The control circuit for triac 17 includes a ramp and pedestal circuit which is controlled by optically coupled isolator 37. The collector-emitter conduction path of photosensitive transistor 38 presents a resistance determined by an inverse function of the light emission of LED 36. The greater the light emission, the less the resistance of the transistor. To understand the manner in which the ramp and pedestal circuit functions, assume that the instantaneous voltage on line conductor φA has just crossed its AC axis and is starting a positive half cycle. When the voltage reaches around +20 volts, zener diode 39 conducts and the collector of transistor 38 remains at and is clamped to a regulated 20 volts while the instantaneous amplitude continues to increase on line conductor φA. The positive 20 volts on the collector will divide across the voltage divider provided by the collector-emitter path and resistor 41 to produce a positive DC voltage at the emitter of transistor 38 of an amplitude determined by the light emission of LED 36. Timing capacitor 42 charges instantly through diode 43 to the voltage level at the emitter, which is called the pedestal amplitude and is directly proportional to the emission of LED 36 and to the sensed temperature.
After the pedestal is reached, capacitor 42 then charges through resistor 44 until the positive-going ramp voltage reaches the threshold level of silicon bilateral switch or SBS 47, at which time the SBS breaks down and permits bidirectional current flow. Capacitor 42 therefore immediately discharges through SBS 47 and through the conduction path between terminals G and T1 of triac 17. This provides gate current of sufficient magnitude to fire the triac into conduction so that the φA voltage will be applied to motor winding 16a for the remainder of the positive half cycle, thereby causing load current to flow into motor terminal a. Of course, since there is no neutral point for motor 16, any load current flowing into terminal a must exit at terminals b and c. This is made possible since during the positive half cycles of phase A at least one of the other two phases will be in a negative half cycle which causes the associated triac to conduct in the direction away from the fan motor.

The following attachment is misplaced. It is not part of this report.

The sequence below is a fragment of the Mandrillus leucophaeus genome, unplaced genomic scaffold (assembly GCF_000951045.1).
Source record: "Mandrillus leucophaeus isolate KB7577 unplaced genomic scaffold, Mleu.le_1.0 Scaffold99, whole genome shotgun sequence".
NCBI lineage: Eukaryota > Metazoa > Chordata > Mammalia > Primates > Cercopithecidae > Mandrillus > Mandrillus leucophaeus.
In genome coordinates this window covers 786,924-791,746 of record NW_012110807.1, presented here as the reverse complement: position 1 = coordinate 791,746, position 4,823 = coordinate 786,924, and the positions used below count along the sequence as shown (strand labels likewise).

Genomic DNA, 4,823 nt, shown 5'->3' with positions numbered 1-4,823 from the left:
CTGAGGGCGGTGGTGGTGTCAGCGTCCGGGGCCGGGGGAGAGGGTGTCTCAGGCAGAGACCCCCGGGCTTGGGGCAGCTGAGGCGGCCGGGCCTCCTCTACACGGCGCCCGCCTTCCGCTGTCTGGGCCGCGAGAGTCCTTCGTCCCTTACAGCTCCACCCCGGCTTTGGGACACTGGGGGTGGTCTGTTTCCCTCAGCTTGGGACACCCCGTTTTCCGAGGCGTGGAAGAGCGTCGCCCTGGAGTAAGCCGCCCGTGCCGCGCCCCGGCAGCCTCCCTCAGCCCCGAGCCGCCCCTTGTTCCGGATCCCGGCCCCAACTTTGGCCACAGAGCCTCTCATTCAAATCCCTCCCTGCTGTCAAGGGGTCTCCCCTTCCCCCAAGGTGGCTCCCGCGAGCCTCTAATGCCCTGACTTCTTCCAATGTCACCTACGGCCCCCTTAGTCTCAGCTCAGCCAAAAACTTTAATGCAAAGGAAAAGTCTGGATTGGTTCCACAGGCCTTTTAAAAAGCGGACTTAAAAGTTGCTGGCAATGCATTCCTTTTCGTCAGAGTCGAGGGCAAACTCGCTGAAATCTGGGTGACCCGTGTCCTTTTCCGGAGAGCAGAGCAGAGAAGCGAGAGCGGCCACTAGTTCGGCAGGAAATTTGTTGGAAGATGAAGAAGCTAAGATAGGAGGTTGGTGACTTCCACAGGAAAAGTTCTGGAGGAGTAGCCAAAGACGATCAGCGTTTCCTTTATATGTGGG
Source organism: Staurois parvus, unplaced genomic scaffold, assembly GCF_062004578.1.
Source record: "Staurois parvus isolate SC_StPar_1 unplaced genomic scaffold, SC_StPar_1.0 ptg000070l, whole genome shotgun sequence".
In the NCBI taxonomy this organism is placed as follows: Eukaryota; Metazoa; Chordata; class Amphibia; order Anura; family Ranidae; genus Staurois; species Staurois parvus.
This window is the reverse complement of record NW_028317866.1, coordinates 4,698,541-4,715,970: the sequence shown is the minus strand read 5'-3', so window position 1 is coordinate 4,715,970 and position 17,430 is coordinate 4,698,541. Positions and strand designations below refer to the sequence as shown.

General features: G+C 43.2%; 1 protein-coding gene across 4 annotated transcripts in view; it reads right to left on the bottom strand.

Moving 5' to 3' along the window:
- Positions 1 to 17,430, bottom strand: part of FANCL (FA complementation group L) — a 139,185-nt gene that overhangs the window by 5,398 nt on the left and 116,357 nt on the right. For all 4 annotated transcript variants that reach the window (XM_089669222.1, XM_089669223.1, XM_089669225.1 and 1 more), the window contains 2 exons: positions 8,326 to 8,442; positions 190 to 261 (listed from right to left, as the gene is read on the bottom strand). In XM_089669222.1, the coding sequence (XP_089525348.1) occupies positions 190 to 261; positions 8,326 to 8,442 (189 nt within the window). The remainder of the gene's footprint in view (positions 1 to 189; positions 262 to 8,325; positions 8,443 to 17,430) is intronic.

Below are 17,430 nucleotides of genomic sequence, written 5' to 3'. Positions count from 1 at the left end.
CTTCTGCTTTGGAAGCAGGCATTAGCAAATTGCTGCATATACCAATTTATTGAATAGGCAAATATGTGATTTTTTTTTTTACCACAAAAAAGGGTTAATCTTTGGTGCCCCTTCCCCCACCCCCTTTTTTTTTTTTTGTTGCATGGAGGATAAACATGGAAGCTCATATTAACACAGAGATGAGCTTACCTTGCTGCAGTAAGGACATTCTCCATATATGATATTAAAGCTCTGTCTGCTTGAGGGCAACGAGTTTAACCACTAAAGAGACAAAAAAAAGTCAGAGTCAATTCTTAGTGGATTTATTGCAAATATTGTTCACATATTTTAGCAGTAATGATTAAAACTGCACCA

The phase angle at which triac 17 begins to conduct will therefore be determined by the time required for capacitor 41 to charge to the breakdown voltage of SBS 47, and that charging time will be inversely proportional to the refrigerant temperature sensed by thermistor 23. The greater the level of the pedestal, the faster the ramp reaches the breakdown voltage, the greater the conduction angle, the greater the RMS voltage applied to the fan motor and the greater the fan speed.
By charging capacitor 42 through resistor 44 to the unclamped sinusoidal waveform, a cosine wave is added to the linear ramp to compensate for the sinusoidal supply waveform in order to maintain linearity. In this way, perfect linearity is obtained between the LED current and the magnitude of the voltage applied to the motor.
Resistor 48 and diode 49 provide a quick discharge path during each negative alternation to assure that capacitor 42 discharges to zero at the end of each cycle. This eliminates the effects of residual charge build up from influencing triggering.
Resistor 22 in conjunction with capacitor 51 provide a dv/dt suppression network, or what is commonly called a snubber network, across triac 17. In the absence of a snubber network across a triac, a fast rise in gate voltage may trigger the triac into conduction even though the gate threshold is not reached.